What could have possibly motivated God to send (or refuse to stop) such a devastating wind on the scale of Katrina to the coasts of Louisiana, Mississippi and Alabama, doing incalculable damage, and causing almost unimaginable human suffering? The only logical and biblical possibility is that God was motivated by anger. His anger, of course, is not senseless, but always justified by people’s rebellion against His commandments.
Understanding this truth, many Christians have attempted to show specific reasons why New Orleans, rather than other cities, was apparently targeted for divine displeasure. I must confess that I am tempted to agree with them. The reports I’ve read from believers who travel each year to proclaim the gospel during the New Orleans Mardi Gras are sickening. One friend wrote:
I have been to the French Quarter of New Orleans during Mardi Gras. I have been to the homosexual district and seen people “carousing in broad daylight.” I have seen people parading naked down the streets walking in their filth and sin. I preached the gospel the night before Fat Tuesday earlier this year as hundreds of Roman Catholics made excuses for their sin and immorality before a holy God and justified their sin by telling me that they could sin all they wanted as long as they “went to confession” on Ash Wednesday and somehow it was all better in God’s sight!….New Orleans is the Voodoo capital of the U.S.A. I have seen hundreds of fortune tellers on the streets, and many of them would rail curses at me after I handed them a gospel tract (one in particular spitting on it, pronouncing curses and cursing “my Jesus”). I saw thousands and thousands of idols and things which pertain to witchcraft and satanism.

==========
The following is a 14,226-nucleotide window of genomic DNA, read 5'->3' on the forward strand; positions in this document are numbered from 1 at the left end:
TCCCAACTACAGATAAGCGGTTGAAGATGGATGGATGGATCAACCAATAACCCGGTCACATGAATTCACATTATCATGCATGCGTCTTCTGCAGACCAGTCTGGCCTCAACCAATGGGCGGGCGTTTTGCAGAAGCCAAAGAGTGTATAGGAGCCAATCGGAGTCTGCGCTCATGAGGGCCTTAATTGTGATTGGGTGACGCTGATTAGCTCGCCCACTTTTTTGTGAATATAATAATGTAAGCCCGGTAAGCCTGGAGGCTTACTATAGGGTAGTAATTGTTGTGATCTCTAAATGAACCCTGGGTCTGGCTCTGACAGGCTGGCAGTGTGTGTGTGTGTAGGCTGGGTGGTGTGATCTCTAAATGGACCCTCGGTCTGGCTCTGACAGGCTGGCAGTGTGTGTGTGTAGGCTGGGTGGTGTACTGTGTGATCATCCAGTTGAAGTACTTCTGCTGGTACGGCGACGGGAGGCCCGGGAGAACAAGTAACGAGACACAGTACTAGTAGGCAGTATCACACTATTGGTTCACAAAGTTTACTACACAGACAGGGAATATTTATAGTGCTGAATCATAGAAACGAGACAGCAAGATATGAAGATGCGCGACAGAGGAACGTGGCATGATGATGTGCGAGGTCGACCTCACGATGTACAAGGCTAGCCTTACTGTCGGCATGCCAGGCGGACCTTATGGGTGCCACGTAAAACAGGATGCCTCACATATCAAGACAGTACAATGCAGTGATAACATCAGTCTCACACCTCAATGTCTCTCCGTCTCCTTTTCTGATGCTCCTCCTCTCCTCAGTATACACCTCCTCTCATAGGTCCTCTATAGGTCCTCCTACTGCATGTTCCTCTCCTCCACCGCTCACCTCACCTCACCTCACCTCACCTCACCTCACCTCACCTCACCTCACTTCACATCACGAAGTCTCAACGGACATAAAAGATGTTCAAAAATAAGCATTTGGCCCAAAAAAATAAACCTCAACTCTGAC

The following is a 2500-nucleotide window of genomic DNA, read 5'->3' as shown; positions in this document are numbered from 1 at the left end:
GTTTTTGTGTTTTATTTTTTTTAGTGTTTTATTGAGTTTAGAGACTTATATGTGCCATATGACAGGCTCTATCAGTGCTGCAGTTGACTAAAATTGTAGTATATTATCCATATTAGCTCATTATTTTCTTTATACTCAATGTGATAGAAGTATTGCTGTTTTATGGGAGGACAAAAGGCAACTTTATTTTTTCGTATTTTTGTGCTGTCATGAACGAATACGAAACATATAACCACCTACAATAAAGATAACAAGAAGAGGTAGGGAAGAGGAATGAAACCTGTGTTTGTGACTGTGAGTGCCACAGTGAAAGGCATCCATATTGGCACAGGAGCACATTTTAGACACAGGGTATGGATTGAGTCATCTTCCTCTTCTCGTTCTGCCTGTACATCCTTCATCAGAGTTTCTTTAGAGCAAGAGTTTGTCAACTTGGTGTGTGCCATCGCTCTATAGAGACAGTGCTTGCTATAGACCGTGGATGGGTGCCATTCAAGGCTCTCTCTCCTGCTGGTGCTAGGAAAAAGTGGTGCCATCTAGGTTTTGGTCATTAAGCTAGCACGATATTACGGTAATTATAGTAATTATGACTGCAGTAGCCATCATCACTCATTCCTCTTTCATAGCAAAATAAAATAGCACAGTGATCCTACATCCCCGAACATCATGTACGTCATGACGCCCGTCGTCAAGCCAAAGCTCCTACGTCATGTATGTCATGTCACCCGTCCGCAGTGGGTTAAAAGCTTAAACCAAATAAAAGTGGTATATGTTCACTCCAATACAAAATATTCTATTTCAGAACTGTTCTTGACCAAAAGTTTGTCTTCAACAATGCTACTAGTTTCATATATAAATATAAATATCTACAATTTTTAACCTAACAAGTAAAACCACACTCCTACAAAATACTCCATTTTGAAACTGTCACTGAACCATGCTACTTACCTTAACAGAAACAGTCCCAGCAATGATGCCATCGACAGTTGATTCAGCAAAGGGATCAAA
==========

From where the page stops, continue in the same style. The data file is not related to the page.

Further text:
Perhaps you’ve heard that since 1972, New Orleans has been the host city of the annual “Southern Decadence Day,” which would have been held this very weekend, as it has every Labor Day weekend for the past thirty-three years. It is touted as “one of the gay world’s major parties,” and a “gay Mardi Gras” when tens of thousands of gay men and lesbians descend on the French Quarter for unrestrained public lewdness and drunkenness. In 2003 it pumped $95 million into the local economy, which is why city leaders refused to shut it down in spite of protests by more decent people. Is it possible that after thirty-three years God had enough and decided to shut it down?
New Orleans has also seen an incredible amount of looting, arson, rape, murders, gang violence, and general lawlessness after Katrina, something that was not seen in the countries hit by last December’s tsunami. One Sri Lankan observed, “”I am absolutely disgusted. After the tsunami, our people, even the ones who lost everything, wanted to help the others who were suffering.Not a single tourist caught in the tsunami was mugged. Now with all this happening in the U.S. we can easily see where the civilized part of the world’s population is.” (Ouch!)